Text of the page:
Her Majesty’s Revenue and Customs (HMRC) will reimburse the lower of 80% of workers’ regular wages, up to a maximum of £2,500 per month where employees are kept in employment but not working (furloughed employees).  In addition, HMRC will reimburse employer National Insurance contributions and employer’s auto enrolment pension contributions. The employee’s furloughed pay will be subject to PAYE and employee NIC’s as normal through the payroll. The scheme was originally announced on 19 March 2020 and opened for claims on 20 April 2020. The arrangement was originally intended to cover the three months until the end of May 2020 but will now continue until 31 October 2020 after which it will close.

From 1 July 2020  furloughed workers may return to work part-time with employers being able to make a claim under the scheme in respect of the balance of their full-time salary. In addition, the amount that can be claimed under the scheme will be tapered from August to October with the scheme closing at the end of October 2020.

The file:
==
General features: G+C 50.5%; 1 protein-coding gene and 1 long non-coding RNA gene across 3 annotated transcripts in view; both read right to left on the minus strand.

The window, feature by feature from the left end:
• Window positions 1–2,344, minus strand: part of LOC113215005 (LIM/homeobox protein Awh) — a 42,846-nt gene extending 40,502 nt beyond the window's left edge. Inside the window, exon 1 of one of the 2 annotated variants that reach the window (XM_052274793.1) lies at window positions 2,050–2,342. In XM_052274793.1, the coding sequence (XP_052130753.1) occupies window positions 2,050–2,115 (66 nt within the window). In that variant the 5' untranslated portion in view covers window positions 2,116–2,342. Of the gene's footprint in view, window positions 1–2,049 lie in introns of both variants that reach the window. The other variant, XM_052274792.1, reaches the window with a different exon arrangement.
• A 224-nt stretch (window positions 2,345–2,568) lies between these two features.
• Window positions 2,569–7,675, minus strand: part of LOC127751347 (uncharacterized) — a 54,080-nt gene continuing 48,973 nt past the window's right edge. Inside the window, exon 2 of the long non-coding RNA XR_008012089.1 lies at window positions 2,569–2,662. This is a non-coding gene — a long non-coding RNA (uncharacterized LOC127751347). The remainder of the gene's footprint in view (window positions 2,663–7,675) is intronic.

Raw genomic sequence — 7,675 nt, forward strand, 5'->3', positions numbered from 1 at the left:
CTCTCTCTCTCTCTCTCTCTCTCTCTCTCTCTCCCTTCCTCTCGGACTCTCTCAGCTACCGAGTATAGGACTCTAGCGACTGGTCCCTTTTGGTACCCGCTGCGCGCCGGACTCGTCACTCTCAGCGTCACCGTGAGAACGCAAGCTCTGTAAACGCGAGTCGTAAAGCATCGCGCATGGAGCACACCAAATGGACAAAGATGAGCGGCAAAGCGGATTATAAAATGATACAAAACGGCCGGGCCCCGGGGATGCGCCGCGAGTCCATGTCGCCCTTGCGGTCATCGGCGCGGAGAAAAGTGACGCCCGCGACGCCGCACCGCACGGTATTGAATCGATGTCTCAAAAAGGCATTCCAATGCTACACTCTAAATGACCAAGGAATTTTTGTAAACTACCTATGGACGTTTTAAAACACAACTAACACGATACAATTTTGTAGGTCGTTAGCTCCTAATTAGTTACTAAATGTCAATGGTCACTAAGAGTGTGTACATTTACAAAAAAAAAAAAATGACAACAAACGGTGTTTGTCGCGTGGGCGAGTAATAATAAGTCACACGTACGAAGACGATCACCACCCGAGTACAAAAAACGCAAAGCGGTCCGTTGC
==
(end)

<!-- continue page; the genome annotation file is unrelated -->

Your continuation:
In summary, claims made under the scheme are as follows:


April to July 2020

August 2020

September 2020

October 2020


80% up to £2,500

80% up to £2,500

70% up to £2,187.50

60% up to £1,875

Employer NICs and Pension





Employee receives

80% up to £2,500

80% up to £2,500

80% up to £2,500

80% up to £2,500

Maximum claim per employee






For the purposes of the scheme fees, commissions, bonuses, benefits in kind and salary sacrifice arrangements are excluded for the calculation of wages. There are also particular rules for calculating wages of employees on zero hours contracts or with irregular pay.

The furloughed pay is tax deductible for the employer, however, any reimbursement from the scheme is taxable.

When is it available and how do I apply?